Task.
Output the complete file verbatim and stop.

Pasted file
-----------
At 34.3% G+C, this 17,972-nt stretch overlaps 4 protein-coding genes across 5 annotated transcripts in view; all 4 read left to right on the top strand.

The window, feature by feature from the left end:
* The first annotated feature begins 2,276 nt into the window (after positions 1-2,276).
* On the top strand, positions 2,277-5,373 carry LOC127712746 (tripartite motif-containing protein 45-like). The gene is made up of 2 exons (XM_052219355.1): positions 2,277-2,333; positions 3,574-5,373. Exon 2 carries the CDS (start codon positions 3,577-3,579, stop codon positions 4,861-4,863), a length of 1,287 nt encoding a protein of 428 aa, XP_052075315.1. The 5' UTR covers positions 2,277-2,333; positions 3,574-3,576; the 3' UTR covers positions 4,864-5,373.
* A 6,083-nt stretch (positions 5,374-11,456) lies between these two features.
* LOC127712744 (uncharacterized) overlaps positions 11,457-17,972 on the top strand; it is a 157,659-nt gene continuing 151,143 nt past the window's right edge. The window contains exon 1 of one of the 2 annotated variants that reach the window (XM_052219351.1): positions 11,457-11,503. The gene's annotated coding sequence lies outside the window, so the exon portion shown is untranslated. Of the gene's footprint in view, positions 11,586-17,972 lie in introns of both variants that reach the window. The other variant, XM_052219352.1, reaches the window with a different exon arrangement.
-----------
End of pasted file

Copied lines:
At 34.3% G+C, this 17,972-nt stretch overlaps 4 protein-coding genes across 5 annotated transcripts in view; all 4 read left to right on the top strand.

The window, feature by feature from the left end:
* The first annotated feature begins 2,276 nt into the window (after positions 1-2,276).
* On the top strand, positions 2,277-5,373 carry LOC127712746 (tripartite motif-containing protein 45-like). The gene is made up of 2 exons (XM_052219355.1): positions 2,277-2,333; positions 3,574-5,373. Exon 2 carries the CDS (start codon positions 3,577-3,579, stop codon positions 4,861-4,863), a length of 1,287 nt encoding a protein of 428 aa, XP_052075315.1. The 5' UTR covers positions 2,277-2,333; positions 3,574-3,576; the 3' UTR covers positions 4,864-5,373.
* A 6,083-nt stretch (positions 5,374-11,456) lies between these two features.
* LOC127712744 (uncharacterized) overlaps positions 11,457-17,972 on the top strand; it is a 157,659-nt gene continuing 151,143 nt past the window's right edge. The window contains exon 1 of one of the 2 annotated variants that reach the window (XM_052219351.1): positions 11,457-11,503. The gene's annotated coding sequence lies outside the window, so the exon portion shown is untranslated. Of the gene's footprint in view, positions 11,586-17,972 lie in introns of both variants that reach the window. The other variant, XM_052219352.1, reaches the window with a different exon arrangement.